Categories: FIRST ON ULTRASOCIETY

Bihar asks Kerala to delay sending migrant laborers

Bihar asked trains to be canceled as it needs more time to prepare

The Bihar state government has, at the last moment, refused permission to Indian Railways to transport an estimated 4,500 laborers staying at relief camps in Kerala.

These workers are among the tens of thousands of migrant laborers staying at special relief camps set up by the Kerala government for the last 40 days. Besides those from Bihar, the camps also house tens of thousands of workers from West Bengal, Assam, Odisha, Rajasthan and Uttar Pradesh.

The Kerala government had sought the Indian Railways’ assistance as most of these workers want to go back to their home state instead of staying in camps. Most of the industries and sectors where these migrant workers were employed continue to remain shut in Kerala, rendering them jobless.

So far, Odisha and Rajasthan have been the most responsive as far as taking back the laborers from their states has been concerned. Several thousand people from these two states have already left the South Indian state on special trains over the last two days.

Today’s four trains to Bihar, with around 4,500 migrant workers, were scheduled to leave from three cities of Kerala — Tirur, Kozhikode, Alappuzha.

District administrations had made all arrangements to send back these laborers, including selecting the candidates, conducting medical check-ups and arranging buses for their transportation to the railway stations today.

However, with just a few hours remaining, the Nitish Kumar government reportedly told Indian Railways that it was not ready to welcome the laborers yet, and they have to remain in Kerala for a few more days.

According to Kerala government sources, Bihar government wants at least three more days to finish preparations to receive the workers.

The move has disappointed many migrant laborers in the camps.

Some laborers had even taken out a protest in the early days of the lockdown, seeking permission to back to their state, but were firmly refused by the Kerala government.

Nevertheless, Kerala authorities have reportedly promised these workers that they would be able to go back ‘latest by May 8’.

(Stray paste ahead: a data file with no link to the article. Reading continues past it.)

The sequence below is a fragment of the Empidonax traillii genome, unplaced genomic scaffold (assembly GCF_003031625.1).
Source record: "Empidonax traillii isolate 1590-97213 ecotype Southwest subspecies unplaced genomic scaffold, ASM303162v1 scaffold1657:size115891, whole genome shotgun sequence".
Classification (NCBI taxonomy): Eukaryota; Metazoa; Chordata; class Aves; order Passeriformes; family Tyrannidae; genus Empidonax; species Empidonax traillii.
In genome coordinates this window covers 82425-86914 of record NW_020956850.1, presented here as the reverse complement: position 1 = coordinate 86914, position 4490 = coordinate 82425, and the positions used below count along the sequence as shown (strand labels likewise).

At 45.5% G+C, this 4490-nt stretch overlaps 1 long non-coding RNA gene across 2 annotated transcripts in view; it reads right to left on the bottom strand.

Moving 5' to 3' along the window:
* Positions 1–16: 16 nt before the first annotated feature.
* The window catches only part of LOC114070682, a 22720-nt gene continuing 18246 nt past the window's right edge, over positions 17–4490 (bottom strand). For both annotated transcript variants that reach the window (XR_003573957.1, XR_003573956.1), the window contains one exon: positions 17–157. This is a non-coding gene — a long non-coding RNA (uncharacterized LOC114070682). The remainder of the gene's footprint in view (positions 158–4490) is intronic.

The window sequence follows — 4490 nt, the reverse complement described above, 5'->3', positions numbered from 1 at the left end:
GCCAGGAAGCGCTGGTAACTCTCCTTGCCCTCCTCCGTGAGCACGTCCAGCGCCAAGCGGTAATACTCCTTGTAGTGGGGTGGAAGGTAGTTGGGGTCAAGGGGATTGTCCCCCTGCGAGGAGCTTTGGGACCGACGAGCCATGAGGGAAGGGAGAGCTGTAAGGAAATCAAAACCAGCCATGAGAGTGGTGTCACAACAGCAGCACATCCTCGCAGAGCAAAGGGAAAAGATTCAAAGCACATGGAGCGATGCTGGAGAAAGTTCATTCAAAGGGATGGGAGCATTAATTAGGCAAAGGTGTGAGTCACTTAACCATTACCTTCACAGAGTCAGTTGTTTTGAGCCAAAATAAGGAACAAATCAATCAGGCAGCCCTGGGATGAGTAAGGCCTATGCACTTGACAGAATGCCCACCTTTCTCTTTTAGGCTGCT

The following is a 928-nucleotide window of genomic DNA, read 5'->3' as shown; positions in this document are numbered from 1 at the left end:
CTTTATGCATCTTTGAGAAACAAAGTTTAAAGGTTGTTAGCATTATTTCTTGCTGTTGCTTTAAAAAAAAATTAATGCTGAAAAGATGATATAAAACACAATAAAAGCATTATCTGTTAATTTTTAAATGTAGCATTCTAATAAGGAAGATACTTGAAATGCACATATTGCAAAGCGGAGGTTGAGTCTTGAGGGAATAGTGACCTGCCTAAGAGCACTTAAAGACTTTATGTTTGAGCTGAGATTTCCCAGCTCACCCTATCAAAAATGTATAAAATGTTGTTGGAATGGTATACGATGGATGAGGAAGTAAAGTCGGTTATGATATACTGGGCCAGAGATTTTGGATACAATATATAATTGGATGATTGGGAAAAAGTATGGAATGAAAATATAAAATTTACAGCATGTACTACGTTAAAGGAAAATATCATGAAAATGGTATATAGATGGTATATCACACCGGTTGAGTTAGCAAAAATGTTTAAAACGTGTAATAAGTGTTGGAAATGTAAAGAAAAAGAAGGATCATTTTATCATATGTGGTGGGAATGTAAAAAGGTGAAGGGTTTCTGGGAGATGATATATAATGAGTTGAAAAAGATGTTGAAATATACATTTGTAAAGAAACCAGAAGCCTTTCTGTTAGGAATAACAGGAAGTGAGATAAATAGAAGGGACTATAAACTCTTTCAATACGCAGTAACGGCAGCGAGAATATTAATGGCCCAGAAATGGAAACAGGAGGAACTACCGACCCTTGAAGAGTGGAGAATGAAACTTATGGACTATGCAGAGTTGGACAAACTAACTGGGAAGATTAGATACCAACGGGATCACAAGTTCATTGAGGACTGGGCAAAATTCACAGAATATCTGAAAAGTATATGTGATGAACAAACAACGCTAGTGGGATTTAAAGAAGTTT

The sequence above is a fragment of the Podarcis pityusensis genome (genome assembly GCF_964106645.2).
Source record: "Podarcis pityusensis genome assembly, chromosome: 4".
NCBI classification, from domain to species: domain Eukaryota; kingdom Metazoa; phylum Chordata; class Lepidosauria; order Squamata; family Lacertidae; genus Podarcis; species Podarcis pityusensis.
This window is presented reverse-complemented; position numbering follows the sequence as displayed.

FINANCIAL STRESS

The Kerala government has found itself under financial strain due to the Coronavirus lock-down, which has reduced its revenues to a trickle.

At the same time, with lakhs of migrant workers present in the state, the Left Front government has been keen to keep the workers well fed and sheltered to prevent any social disturbance. Moreover, being led by a communist party, the government can ill-afford to be seen as neglecting the welfare of workers, whether local or migrant.

As a result, out of a total of 22,567 government-run relief camps for migrant workers in India as of early April, 15,541 were in Kerala.

In addition, the state government is also giving free rice, atta, pulses and other essentials to those migrant workers who are staying outside the camps at their own accommodations.

However, there have been reports of some individuals misusing the helpline, with relief workers transporting rice and atta to rooms to find that they are already well-stocked with provisions.

In addition, Kerala also offers free, home-delivered cooked meals to anyone, including locals and migrants, via thousands of community kitchens run by panchayat and municipal authorities.

These facilities too have been subjected to misuse by well-off locals, prompting the government to clarify that they should not use the community kitchen helpline as if it was a ‘free version’ of Swiggy or Zomato, nor should they call on the number just because they don’t feel like cooking that day.

Meanwhile, the lock-down induced cash crunch has forced the government to pass an ordinance to hold back up to a fourth of the salaries of government employees during times of disasters.

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